I can see how copying this white blouse would be a first step on the path to where I'm going. It has a knit back and side fronts, a woven center front, and woven details on the collar, armhole, and hem. It uses touches of lace and cotton lawn and a variety of buttons. There is enough in this blouse to inspire me through several garments. I could mix cottons and wovens, incorporate bits of lace, use a selection of buttons, make over a t-shirt, work with a monochromatic color scheme, and... and... and...

Barb and I were at another clothing store this week and once again I didn't take my camera and should have because now there's another blouse dancing around in my head. It too was monochromatic but instead of solid fabrics, it was a mix of prints.  Mixing prints in a monochromatic color scheme could be a next step forward from mixing solids of the same color.

With both of the inspiration blouses, sections of the garment - such as the front and the back - were constructed from different fabrics. In Diane's case, each section (or pattern piece) was constructed from multiple fabrics.

Wednesday night, I traced a dress pattern and yesterday, I altered the pieces, cut out the fabric, and started sewing. If only we could record the messages flashing through our heads, it would certainly be interesting. I wanted to use more than one fabric. I wanted to incorporate a new technique. I wanted to make a creative garment. I wanted it to be a garment that I'd actually wear and the list went on. I found myself changing my mind way too often or dumbing down my ideas to make it easier. I had to keep asking myself what is it that's preventing me from doing what I want to do. Fear of the unknown. Fear of failure. Fear of looking ridiculous. Fear of incompetence. Fear of _____ fill in the blank. It happens to so many of us so often.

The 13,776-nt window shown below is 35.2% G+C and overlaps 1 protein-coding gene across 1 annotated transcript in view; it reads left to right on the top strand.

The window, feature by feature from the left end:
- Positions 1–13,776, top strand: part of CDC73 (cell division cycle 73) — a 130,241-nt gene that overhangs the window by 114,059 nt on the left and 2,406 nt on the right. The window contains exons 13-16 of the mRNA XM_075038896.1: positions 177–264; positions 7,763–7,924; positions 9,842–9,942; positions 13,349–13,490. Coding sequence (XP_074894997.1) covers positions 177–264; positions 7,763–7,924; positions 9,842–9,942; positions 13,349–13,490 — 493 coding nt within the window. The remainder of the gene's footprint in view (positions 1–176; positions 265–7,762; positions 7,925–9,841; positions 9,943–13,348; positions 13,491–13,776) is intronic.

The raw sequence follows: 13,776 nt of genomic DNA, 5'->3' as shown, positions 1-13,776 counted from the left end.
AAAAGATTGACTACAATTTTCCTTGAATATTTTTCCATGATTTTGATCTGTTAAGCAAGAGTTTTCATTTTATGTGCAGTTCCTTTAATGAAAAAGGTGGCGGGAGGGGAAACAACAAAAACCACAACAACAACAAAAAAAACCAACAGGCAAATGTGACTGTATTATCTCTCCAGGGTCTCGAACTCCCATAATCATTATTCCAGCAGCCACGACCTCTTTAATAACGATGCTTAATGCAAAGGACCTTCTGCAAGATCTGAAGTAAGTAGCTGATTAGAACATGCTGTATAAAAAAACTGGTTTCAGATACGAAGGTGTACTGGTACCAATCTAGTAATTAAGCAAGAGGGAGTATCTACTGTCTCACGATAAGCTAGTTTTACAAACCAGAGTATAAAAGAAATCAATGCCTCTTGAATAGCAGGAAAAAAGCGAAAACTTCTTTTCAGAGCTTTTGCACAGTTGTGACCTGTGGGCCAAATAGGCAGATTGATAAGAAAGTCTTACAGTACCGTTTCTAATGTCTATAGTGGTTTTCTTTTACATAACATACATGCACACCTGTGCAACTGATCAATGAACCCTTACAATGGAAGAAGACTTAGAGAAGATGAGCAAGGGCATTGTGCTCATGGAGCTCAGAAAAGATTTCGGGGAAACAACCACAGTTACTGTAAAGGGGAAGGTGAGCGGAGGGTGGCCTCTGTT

And then - LOL - I read about Marcy's dress contest and went through that whole debate of entering or not, of being good enough or not, of wanting to win because I'm so darn competitive or of using it as a way to encourage me forward, or... or... or... I don't know if I'll enter but I do know that I don't want sewing this dress to be a competition. I want it to be a "slow sewing" experience, to just be in the moment stitching fabric to fabric and enjoying the process which is why...

... I'm allowing myself only two points at which to try on the dress - once before I sew the side seams and once to check the hem length. Other than those two times, I'm choosing to trust the adjustments I've made based on what I know about my body and my fitting shell, I'm choosing to enjoy learning a new technique, I'm choosing to enjoy "painting" the garment, and I'm choosing to let go of will it fit. Most likely it will and if it doesn't, it'll fit someone.